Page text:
Can Elon Musk better serve his company by changing how he works?
Burning the midnight oil at work? Many of us are guilty of it.
But Tesla Inc. CEO Elon Musk’s admission in a New York Times interview that he works 120 hours a week on little sleep has sparked a debate about workplace culture and how productive senior executives can be under grueling work schedules.
Everyone from Huffington Post co-founder Arianna Huffington to workplace experts have weighed in on Musk’s need to slow down and recharge. But will taking a break make an impact on the fast-paced and pressurized work culture in the corporate world?
Musk has already responded to Huffington’s open letter of advice to get more sleep with an emphatic tweet: “You think this is an option. It is not.”
Ford & Tesla are the only 2 American car companies to avoid bankruptcy. I just got home from the factory. You think this is an option. It is not.— Elon Musk (@elonmusk) August 19, 2018
While founder-driven companies typically have a sense of urgency to succeed, there is a fine line between achieving those goals and fostering an “over-stressed mania,” said Davia Temin, CEO of New York-based management consultancy Temin and Company.
Musk’s work ethic is not unusual when you look at other tech leaders like Apple Inc.’s late co-founder Steve Jobs. But Temin adds that Musk’s “acting out” could be stressing out Tesla’s employees.
“If Musk were a moderate man he would never have accomplished what he has,” Temin said.
Bill Howatt, chief research and development officer of workforce productivity at Morneau Shepell, agreed that it might not be helpful for workers to push themselves the way Musk does every day.
“The risk is when he downplays health and sleep as he is a role model,” Howatt said. “For folks within his company, the bar is high and the expectations to perform are great. He appears to be demonstrating that he will work as hard, or harder than anyone – but the pace is not sustainable for the average person.”
While Musk may not be too concerned about how others perceive his professional habits, Mary Ann Baynton, program director for Great-West Life Centre for Mental Health in the Workplace, said all company executives should consider how their work ethic may be interpreted by their workers.
“We lose credibility when we suggest that workers should do as we say and not as we do. We all need to walk the talk,” Baynton said.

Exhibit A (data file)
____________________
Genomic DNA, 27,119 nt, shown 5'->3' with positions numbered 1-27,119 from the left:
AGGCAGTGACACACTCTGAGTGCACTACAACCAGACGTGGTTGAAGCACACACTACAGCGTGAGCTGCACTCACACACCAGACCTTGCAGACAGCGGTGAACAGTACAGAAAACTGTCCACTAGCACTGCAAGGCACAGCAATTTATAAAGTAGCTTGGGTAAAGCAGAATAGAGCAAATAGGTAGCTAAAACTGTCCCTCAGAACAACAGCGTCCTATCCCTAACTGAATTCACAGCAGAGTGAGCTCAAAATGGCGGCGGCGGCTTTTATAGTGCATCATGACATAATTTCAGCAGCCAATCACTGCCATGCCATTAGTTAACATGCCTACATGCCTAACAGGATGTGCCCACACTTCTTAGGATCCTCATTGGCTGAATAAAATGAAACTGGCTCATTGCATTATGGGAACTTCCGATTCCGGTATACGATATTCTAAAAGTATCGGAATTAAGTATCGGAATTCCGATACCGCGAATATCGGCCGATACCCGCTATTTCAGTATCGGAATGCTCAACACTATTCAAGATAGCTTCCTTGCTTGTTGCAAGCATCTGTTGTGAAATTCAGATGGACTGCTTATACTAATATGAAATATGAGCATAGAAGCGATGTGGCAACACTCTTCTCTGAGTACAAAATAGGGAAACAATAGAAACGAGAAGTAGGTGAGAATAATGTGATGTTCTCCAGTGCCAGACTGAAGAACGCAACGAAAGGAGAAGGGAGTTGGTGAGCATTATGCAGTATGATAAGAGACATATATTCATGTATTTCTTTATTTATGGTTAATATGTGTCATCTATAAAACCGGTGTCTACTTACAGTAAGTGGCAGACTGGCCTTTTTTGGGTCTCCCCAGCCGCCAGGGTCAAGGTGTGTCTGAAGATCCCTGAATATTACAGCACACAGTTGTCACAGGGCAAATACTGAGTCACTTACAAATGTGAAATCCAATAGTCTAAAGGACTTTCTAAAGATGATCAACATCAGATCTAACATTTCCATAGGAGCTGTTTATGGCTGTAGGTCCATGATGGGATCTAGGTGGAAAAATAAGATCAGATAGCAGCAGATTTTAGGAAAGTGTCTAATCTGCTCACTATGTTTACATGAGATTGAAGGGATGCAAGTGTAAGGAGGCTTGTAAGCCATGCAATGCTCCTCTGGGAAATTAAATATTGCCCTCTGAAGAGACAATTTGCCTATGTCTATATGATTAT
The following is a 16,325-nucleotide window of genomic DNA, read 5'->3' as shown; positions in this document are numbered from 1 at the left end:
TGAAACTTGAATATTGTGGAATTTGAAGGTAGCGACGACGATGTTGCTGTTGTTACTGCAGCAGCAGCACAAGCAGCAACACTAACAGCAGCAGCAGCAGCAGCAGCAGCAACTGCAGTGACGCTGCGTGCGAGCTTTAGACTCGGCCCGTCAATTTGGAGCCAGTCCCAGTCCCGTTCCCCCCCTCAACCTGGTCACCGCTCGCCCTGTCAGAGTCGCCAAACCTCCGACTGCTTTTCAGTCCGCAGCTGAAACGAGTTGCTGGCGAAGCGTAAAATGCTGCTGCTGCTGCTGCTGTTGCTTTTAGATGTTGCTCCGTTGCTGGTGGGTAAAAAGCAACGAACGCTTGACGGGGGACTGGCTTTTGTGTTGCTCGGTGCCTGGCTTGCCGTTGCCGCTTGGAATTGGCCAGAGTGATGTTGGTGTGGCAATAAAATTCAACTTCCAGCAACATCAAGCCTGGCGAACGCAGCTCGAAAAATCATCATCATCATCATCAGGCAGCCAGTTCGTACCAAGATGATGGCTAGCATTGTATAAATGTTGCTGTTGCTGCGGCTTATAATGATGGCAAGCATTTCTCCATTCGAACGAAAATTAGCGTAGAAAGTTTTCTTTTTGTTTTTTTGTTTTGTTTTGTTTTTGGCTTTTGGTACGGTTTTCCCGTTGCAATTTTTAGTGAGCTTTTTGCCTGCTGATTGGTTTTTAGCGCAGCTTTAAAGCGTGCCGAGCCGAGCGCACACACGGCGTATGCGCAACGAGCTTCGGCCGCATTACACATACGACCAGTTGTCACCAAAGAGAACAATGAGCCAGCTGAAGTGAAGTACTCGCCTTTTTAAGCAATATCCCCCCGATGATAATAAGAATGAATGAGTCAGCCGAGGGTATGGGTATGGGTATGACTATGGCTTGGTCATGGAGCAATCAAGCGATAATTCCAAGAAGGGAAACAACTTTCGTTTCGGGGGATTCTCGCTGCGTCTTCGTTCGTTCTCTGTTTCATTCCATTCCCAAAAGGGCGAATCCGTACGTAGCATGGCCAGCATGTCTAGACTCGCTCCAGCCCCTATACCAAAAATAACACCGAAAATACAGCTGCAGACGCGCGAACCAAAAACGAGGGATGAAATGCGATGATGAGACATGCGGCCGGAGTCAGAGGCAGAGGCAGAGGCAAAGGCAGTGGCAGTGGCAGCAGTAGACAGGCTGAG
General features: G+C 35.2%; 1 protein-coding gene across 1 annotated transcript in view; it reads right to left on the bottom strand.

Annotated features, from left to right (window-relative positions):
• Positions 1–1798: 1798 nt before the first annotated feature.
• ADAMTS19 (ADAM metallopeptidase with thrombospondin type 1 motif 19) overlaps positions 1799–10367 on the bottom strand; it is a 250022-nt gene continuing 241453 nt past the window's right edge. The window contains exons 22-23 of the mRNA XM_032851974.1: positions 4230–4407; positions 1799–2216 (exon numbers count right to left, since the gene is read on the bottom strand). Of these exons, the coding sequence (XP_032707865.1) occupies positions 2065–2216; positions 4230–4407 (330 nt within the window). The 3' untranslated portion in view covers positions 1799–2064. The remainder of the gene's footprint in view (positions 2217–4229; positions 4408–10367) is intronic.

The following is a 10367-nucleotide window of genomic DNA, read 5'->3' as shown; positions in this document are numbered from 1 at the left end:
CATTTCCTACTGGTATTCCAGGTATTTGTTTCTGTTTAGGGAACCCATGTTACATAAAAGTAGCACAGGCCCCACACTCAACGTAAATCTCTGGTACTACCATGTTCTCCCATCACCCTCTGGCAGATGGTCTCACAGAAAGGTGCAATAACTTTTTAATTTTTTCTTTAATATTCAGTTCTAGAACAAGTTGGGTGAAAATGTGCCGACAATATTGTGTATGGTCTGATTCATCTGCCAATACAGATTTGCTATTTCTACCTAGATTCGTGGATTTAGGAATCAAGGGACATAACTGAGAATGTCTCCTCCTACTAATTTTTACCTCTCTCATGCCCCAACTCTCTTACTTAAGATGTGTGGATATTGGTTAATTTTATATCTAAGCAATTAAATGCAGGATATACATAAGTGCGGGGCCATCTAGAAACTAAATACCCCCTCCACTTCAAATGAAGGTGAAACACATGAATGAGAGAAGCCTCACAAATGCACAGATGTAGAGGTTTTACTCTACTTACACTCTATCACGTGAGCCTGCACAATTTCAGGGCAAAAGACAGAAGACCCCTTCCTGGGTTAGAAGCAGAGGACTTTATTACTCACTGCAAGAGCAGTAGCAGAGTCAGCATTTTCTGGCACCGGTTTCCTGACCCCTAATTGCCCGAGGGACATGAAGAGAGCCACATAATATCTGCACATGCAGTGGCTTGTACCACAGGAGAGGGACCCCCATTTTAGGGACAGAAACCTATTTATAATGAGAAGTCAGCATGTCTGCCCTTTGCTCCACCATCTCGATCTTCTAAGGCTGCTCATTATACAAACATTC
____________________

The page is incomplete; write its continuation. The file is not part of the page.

Luke Vigeant, the co-founder of two Canadian tech startups Tilr and Inkblot Therapy, said his staff do not feel the need to “mimic” his heavy work schedule.
“It is possible that if they [employees] felt I wasn’t working as hard they would not be so committed to moving the company forward, but an informal lunch-room poll suggests that they work evenings and weekends as they like their jobs and care about the quality of their work,” Vigeant said.
The founder of Canadian auto-parts supplier Martinrea International Inc., Rob Wildeboer, agreed that giving meaningful work to employees is key to productivity, but giving them a break also helps.
“People are assets and if you burn them out, then you got to replace them with other folks…That’s not a good culture,” Wildeboer said. “That’s just not a good way to run a business long term.”
Leaders ‘need to grow up’
Experts say Musk’s outbursts have also highlighted the need for the tech sector’s leaders to “grow up.”
“I think the millennial, founder, gig mentality of Silicon Valley founders and others needs to grow up. Too much narcissism and certainty,” said Temin.
However, with millennials wanting more of a work-life balance, more businesses have been moving towards a healthier work environment to attract and retain employees.
Wildeboer said Martinrea encourages employees take holidays off and offers a sabbatical program. “Life is a marathon, not a sprint and sometimes you just got to get away,” he said.
Vigeant adds that Tilr has two beds in the office, but it’s not part of the company’s culture to work until you fall asleep in the ping pong room.
“In the past, I would most definitely enter month-long high-energy borderline manic states where I would not need to sleep more than a few hours a night to feel rested,” Vigeant said. “But with the benefit of hindsight - I’m more focused than I used to be when I was on that low/no sleep-schedule.”